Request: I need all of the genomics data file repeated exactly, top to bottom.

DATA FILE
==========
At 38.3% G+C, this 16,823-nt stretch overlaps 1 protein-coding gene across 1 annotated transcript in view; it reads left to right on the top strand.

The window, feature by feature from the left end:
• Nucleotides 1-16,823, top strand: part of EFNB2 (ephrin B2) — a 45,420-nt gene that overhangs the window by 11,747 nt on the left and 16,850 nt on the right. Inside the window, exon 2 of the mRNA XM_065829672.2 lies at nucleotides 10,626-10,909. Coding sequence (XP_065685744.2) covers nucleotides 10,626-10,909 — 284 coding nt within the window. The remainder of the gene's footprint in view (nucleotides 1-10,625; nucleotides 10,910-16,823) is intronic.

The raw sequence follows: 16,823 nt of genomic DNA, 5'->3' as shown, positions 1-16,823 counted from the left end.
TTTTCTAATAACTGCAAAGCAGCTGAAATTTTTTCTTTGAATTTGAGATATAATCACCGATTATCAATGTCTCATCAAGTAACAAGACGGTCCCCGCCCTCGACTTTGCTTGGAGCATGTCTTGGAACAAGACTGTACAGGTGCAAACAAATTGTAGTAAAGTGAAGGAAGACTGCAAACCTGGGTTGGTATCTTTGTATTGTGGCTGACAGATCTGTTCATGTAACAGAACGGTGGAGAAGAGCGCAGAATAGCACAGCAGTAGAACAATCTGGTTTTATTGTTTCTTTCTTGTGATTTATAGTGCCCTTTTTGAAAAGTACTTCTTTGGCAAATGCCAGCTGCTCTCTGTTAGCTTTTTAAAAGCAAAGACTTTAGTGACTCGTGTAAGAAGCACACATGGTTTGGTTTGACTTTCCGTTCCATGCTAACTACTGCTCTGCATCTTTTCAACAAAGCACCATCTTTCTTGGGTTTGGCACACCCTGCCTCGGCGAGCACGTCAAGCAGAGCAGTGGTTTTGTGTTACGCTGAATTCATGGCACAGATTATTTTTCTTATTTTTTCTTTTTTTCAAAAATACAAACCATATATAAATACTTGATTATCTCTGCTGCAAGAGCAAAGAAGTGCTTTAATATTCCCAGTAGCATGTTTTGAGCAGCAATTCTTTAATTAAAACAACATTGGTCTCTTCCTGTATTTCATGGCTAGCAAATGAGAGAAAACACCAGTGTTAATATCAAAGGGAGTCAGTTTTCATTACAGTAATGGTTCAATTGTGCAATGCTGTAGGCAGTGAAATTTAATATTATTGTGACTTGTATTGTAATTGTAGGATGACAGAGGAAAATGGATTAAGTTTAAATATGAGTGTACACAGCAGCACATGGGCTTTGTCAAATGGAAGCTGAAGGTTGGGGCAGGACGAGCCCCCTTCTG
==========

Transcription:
At 38.3% G+C, this 16,823-nt stretch overlaps 1 protein-coding gene across 1 annotated transcript in view; it reads left to right on the top strand.

The window, feature by feature from the left end:
• Nucleotides 1-16,823, top strand: part of EFNB2 (ephrin B2) — a 45,420-nt gene that overhangs the window by 11,747 nt on the left and 16,850 nt on the right. Inside the window, exon 2 of the mRNA XM_065829672.2 lies at nucleotides 10,626-10,909. Coding sequence (XP_065685744.2) covers nucleotides 10,626-10,909 — 284 coding nt within the window. The remainder of the gene's footprint in view (nucleotides 1-10,625; nucleotides 10,910-16,823) is intronic.

The raw sequence follows: 16,823 nt of genomic DNA, 5'->3' as shown, positions 1-16,823 counted from the left end.
TTTTCTAATAACTGCAAAGCAGCTGAAATTTTTTCTTTGAATTTGAGATATAATCACCGATTATCAATGTCTCATCAAGTAACAAGACGGTCCCCGCCCTCGACTTTGCTTGGAGCATGTCTTGGAACAAGACTGTACAGGTGCAAACAAATTGTAGTAAAGTGAAGGAAGACTGCAAACCTGGGTTGGTATCTTTGTATTGTGGCTGACAGATCTGTTCATGTAACAGAACGGTGGAGAAGAGCGCAGAATAGCACAGCAGTAGAACAATCTGGTTTTATTGTTTCTTTCTTGTGATTTATAGTGCCCTTTTTGAAAAGTACTTCTTTGGCAAATGCCAGCTGCTCTCTGTTAGCTTTTTAAAAGCAAAGACTTTAGTGACTCGTGTAAGAAGCACACATGGTTTGGTTTGACTTTCCGTTCCATGCTAACTACTGCTCTGCATCTTTTCAACAAAGCACCATCTTTCTTGGGTTTGGCACACCCTGCCTCGGCGAGCACGTCAAGCAGAGCAGTGGTTTTGTGTTACGCTGAATTCATGGCACAGATTATTTTTCTTATTTTTTCTTTTTTTCAAAAATACAAACCATATATAAATACTTGATTATCTCTGCTGCAAGAGCAAAGAAGTGCTTTAATATTCCCAGTAGCATGTTTTGAGCAGCAATTCTTTAATTAAAACAACATTGGTCTCTTCCTGTATTTCATGGCTAGCAAATGAGAGAAAACACCAGTGTTAATATCAAAGGGAGTCAGTTTTCATTACAGTAATGGTTCAATTGTGCAATGCTGTAGGCAGTGAAATTTAATATTATTGTGACTTGTATTGTAATTGTAGGATGACAGAGGAAAATGGATTAAGTTTAAATATGAGTGTACACAGCAGCACATGGGCTTTGTCAAATGGAAGCTGAAGGTTGGGGCAGGACGAGCCCCCTTCTG